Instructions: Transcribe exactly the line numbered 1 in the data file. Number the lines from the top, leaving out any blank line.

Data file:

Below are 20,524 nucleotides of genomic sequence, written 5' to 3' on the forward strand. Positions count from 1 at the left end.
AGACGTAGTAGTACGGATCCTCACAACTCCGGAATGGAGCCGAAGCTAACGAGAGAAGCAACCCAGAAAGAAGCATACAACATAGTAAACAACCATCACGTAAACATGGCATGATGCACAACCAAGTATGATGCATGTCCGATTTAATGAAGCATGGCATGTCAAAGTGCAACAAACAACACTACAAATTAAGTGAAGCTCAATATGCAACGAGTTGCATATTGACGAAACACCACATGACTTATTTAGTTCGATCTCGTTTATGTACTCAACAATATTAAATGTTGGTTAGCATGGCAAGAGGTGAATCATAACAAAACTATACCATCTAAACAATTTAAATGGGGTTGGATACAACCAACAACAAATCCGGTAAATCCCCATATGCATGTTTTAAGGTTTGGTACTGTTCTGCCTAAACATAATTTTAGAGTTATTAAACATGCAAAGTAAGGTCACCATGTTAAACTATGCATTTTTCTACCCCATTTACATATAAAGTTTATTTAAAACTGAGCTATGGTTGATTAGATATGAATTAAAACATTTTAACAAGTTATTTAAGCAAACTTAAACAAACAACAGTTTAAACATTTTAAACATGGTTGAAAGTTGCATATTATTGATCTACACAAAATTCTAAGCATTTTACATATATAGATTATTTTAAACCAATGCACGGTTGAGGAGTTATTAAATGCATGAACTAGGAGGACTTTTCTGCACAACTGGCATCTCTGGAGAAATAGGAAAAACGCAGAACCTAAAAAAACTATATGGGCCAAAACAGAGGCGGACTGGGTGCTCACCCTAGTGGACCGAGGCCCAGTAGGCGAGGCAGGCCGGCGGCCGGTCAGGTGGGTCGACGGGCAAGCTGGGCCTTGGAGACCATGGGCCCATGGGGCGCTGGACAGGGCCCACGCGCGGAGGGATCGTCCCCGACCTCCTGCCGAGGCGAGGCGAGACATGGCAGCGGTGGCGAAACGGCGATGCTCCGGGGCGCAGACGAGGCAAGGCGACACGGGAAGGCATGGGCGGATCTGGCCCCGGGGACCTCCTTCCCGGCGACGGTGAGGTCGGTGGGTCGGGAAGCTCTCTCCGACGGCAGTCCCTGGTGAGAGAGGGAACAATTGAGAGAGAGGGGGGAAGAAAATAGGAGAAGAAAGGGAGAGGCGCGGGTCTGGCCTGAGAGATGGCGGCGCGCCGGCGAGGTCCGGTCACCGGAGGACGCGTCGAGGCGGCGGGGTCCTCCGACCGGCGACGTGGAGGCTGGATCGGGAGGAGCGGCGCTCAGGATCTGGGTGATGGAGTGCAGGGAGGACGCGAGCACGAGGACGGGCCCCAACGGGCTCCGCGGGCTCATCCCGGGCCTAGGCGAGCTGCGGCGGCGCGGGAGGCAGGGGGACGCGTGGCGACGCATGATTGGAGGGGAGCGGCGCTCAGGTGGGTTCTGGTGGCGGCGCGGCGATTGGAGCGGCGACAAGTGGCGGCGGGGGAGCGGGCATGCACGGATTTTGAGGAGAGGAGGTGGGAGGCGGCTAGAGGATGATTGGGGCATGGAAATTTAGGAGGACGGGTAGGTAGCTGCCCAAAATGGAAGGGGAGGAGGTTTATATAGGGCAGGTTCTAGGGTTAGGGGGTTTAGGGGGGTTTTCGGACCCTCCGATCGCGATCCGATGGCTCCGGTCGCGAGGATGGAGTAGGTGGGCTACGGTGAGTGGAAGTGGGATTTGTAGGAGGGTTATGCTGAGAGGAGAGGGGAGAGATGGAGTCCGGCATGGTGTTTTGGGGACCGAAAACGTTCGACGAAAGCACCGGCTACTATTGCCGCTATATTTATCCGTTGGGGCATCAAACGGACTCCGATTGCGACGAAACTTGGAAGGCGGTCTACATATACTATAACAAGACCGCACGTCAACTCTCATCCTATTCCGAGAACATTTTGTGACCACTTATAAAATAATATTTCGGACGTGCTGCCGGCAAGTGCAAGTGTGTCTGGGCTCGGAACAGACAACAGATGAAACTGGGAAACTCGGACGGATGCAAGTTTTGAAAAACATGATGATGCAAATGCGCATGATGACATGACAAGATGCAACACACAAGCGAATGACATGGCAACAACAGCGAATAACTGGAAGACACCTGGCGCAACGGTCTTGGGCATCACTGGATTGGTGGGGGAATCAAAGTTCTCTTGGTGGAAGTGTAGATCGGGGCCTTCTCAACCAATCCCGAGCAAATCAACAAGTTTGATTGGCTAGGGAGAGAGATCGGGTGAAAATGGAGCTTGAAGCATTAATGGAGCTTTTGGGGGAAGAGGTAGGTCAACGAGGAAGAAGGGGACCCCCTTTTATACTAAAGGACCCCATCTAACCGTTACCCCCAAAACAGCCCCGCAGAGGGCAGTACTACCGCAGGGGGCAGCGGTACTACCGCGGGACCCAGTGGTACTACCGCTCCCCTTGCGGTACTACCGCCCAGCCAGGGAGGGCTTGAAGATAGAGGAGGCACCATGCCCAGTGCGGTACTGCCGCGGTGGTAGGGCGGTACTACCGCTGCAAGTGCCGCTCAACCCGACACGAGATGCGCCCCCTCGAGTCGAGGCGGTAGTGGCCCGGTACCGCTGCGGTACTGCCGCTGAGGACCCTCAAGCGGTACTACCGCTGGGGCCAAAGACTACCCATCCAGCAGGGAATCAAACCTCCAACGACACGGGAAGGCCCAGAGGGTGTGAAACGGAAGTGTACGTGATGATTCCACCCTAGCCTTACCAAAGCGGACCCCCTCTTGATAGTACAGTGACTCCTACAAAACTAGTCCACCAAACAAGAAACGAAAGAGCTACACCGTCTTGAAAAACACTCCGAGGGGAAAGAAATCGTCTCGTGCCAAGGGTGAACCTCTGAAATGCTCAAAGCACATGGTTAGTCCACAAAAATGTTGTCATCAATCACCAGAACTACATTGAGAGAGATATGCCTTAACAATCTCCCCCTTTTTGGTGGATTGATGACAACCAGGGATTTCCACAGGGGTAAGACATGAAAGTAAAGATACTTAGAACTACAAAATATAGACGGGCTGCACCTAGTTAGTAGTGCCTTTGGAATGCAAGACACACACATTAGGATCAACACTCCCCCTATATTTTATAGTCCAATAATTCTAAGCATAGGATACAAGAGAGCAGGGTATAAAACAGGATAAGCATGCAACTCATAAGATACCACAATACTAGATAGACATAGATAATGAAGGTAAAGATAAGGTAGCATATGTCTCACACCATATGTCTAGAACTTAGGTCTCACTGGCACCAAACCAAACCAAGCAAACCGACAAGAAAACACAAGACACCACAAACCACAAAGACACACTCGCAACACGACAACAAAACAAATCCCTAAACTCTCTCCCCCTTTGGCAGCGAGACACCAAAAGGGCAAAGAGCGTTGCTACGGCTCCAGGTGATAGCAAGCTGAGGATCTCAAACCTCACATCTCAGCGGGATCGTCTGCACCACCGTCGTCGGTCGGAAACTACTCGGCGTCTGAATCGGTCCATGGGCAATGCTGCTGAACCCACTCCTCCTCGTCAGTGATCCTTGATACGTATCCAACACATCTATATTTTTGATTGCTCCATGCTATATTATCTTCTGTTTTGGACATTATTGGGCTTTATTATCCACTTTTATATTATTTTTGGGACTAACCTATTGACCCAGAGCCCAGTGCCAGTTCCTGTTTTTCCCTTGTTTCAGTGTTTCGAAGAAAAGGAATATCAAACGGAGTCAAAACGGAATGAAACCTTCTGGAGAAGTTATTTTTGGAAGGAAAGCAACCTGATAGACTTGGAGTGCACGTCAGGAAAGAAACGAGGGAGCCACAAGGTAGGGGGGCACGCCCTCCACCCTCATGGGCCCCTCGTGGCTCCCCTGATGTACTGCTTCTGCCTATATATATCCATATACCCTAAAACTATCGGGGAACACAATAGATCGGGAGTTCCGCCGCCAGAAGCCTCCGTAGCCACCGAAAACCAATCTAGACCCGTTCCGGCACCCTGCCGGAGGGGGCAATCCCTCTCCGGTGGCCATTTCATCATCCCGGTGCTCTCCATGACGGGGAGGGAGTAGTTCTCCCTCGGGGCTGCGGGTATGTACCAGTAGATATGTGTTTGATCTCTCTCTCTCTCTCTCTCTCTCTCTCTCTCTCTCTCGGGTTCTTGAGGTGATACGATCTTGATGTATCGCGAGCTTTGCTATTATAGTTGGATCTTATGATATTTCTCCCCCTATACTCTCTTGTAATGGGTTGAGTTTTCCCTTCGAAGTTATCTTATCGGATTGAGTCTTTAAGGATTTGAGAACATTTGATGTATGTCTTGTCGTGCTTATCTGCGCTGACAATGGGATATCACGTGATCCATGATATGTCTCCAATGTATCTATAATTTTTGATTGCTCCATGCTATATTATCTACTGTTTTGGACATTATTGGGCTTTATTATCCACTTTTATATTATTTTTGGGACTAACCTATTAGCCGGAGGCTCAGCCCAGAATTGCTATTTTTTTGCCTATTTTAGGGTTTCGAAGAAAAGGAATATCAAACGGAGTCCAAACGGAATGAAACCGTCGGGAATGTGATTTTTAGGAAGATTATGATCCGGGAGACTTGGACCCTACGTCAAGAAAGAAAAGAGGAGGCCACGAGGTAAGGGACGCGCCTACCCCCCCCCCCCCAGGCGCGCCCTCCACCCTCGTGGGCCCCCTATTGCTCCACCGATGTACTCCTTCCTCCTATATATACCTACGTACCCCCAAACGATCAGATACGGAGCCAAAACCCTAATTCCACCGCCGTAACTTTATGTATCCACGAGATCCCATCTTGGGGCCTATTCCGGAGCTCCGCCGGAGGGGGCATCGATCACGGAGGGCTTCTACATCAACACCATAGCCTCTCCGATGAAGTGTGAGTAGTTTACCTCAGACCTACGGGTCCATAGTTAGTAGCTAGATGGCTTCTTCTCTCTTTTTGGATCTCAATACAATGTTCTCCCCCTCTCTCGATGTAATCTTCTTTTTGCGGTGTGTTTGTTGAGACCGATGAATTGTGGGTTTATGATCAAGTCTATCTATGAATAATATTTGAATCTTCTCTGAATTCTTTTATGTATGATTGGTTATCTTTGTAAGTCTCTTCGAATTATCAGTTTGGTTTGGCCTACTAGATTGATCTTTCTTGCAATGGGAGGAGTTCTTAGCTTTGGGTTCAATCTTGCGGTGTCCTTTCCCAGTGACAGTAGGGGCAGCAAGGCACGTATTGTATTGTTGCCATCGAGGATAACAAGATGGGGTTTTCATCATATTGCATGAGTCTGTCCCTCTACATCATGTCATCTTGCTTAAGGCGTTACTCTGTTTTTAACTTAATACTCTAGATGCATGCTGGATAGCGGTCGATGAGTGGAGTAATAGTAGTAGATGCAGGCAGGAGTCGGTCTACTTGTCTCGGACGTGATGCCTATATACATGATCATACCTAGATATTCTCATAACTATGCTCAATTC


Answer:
Below are 20,524 nucleotides of genomic sequence, written 5' to 3' on the forward strand. Positions count from 1 at the left end.